Jelly Coconut in Wallhouse
I savored the occasional jelly coconut from the Gordons’ tree that survived Hurricane Maria.

coconut and its sweet ‘water’, right off the tree in the yard. I kept quiet about that treat, as this once-common refreshment had become very scarce on island due to crop and tree destruction caused bHurricane Maria.

‘Down time’ on the porch was an added bonus.


I overlooked the Gordons’

The phenomenal coconut tree in the Gordons’ yard.

flourishing flower garden that they tended with care.I situated myself there most early mornings and evenings to meditate on the beautiful flowers and trees, listen to melodious bird song, watch the changing colours of the evening sky, observe early morning moon-sets over the sea, and study the stars in the heavens with great clarity in this unpolluted environment.  Sometimes Geramise joined me after work, and we watched the celestial bodies appear and disappear as night fell on the Nature Island.

Full moon in February over Caribbean Sea
Early morning  February full moon-set over the Caribbean Sea (after weeks of rain!)

The fun and challenge of walking ‘Brownie’, the newest addition to the Gordon family gave me experience in managing a puppy. While it was not easy to attach the leash in his excitable state, Brownie usually settled down after about 5 minutes on the road. The neighbours’ dogs always announced our presence and everyone seemed to succumb to Brownie’s good-natured charms. The likable small-breed local dog grew to about twice his size while I was there. I think he helped me increase strength in my arms!

All of the people in Wallhouse, Leopoldville and Loubiere warmly welcomed me and I listened attentively to their stories of Maria. In some ways, I felt as if I had never

Leopoldville Loubiere Under Tarpaulin
Under tarpaulin near the river in Leopoldville.
Spider was a popular, longstanding eatery in Loubiere.
The interior of the Catholic Church In Loubiere was completely destroyed by the unknown force of the river beside it.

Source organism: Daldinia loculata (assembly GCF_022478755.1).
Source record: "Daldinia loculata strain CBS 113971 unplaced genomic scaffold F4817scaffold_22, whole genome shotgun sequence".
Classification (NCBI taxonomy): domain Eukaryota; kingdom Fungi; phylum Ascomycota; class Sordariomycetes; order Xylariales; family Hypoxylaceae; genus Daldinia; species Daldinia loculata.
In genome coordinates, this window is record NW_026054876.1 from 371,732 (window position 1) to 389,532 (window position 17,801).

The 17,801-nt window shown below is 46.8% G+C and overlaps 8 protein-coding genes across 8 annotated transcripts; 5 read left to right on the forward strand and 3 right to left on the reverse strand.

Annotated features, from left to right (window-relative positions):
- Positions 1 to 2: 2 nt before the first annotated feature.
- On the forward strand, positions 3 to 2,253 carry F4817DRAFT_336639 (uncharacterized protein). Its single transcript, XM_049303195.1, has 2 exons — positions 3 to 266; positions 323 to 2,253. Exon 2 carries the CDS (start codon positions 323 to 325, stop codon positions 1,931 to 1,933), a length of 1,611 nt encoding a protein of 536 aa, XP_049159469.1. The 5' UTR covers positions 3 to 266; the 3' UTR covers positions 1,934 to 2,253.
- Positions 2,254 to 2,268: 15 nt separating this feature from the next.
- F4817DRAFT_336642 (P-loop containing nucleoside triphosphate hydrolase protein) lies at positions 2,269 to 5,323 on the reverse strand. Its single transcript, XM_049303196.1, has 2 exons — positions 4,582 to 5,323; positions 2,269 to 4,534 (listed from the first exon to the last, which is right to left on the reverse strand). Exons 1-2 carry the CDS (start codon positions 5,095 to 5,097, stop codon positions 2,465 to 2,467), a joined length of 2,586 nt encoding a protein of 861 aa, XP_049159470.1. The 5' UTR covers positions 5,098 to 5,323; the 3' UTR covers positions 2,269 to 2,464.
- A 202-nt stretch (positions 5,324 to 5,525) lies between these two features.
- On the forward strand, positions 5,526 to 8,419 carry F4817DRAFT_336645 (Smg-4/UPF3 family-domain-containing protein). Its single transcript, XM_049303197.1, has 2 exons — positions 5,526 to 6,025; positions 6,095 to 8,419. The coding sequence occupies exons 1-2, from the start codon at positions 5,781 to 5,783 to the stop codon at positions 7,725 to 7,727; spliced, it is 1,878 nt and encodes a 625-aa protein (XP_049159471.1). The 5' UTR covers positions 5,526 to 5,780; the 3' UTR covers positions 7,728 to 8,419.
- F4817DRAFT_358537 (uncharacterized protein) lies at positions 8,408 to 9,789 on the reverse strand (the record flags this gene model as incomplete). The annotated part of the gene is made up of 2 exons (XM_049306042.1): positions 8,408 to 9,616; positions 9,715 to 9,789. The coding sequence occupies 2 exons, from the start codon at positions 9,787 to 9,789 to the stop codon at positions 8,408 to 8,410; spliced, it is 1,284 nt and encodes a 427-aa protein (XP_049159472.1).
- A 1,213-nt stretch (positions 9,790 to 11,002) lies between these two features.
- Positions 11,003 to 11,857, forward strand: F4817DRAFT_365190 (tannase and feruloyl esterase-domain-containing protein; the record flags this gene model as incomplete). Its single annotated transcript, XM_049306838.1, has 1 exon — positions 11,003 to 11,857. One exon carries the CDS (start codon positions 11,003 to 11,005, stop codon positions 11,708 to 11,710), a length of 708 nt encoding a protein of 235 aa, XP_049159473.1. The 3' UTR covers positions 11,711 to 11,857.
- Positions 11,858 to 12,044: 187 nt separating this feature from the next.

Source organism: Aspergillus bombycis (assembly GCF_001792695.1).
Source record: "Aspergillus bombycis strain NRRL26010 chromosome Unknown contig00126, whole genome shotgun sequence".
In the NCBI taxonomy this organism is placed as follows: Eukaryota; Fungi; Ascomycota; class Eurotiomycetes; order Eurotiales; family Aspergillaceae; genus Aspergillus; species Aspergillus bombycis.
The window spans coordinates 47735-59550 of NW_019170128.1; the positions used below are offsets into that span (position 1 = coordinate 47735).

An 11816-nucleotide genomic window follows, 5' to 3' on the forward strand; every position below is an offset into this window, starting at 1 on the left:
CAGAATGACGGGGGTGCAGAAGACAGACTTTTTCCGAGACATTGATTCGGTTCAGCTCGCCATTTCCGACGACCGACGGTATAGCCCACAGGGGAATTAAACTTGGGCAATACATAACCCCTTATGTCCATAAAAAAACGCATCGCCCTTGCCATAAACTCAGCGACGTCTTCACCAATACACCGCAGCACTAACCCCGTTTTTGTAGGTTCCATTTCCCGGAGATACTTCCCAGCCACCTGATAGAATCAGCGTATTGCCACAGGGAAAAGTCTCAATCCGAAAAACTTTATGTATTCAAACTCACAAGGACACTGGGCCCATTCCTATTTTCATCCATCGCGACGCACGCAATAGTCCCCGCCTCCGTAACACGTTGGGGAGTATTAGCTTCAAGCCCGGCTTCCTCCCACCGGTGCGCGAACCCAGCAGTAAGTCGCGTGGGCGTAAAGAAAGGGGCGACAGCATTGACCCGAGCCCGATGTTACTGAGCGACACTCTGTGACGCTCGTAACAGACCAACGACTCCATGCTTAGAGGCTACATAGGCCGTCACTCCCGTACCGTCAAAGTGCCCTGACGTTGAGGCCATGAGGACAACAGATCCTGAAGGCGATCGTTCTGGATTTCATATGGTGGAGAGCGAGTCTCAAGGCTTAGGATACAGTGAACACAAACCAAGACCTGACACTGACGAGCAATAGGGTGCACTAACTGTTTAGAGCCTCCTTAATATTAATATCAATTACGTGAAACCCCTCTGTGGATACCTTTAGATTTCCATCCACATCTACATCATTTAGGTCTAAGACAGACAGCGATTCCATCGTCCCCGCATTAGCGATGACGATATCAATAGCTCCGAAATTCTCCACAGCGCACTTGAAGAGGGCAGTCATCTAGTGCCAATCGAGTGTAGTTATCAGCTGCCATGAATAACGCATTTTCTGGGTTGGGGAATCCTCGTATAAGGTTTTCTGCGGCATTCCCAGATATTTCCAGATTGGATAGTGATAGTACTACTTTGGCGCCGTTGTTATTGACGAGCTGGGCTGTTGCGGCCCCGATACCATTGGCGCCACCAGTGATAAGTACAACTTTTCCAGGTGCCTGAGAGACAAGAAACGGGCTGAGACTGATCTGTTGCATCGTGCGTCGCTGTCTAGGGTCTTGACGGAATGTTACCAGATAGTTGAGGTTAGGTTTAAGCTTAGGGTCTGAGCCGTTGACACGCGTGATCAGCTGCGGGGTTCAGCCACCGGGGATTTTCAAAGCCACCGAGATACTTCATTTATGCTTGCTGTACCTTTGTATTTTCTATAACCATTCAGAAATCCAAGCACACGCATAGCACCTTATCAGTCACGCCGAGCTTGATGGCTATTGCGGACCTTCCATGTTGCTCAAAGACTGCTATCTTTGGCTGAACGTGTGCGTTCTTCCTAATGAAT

Leopoldville Loubiere Galvanized metal debris
Galvanized roofing metal was no match for Maria.

left the place and there were moments that life in the Nature Isle seemed just like old times. But in other ways, the obvious damage to roofs from the  sustained winds of 175 mph was less horrific than the devastation caused by abnormally swollen rivers filled with rocks and uprooted trees, as well as a violent sea on that terrifying night. In Loubiere, several lives were lost, while many others barely escaped death. Even six months after the destructive event, people were trying to carry on with a positive outlook and an abiding faith in God. More about this

Post-Maria riverbed below Wallhouse at Leopoldville, Loubiere.

part of my post-Maria story in a subsequent post.

The time in Dominica passed far too quickly and I guess my feelings about leaving ‘home’ showed on my face during my last few days on-island. “Look Geramise, Gwen is crying,” teased Vernon more than once when he opened his apartment door in the early morning  to see me on the porch, staring at the blue sky or gazing at that hardy coconut palm tree.

Gordons’ Brownie waits for a new roof amidst the building supplies

“You don’t want to leave, do you!?” he taunted.  “No,” I readily admitted, “But I’ll be back!”



Rainbow over Wallhouse, my neighbourhood in Dominica!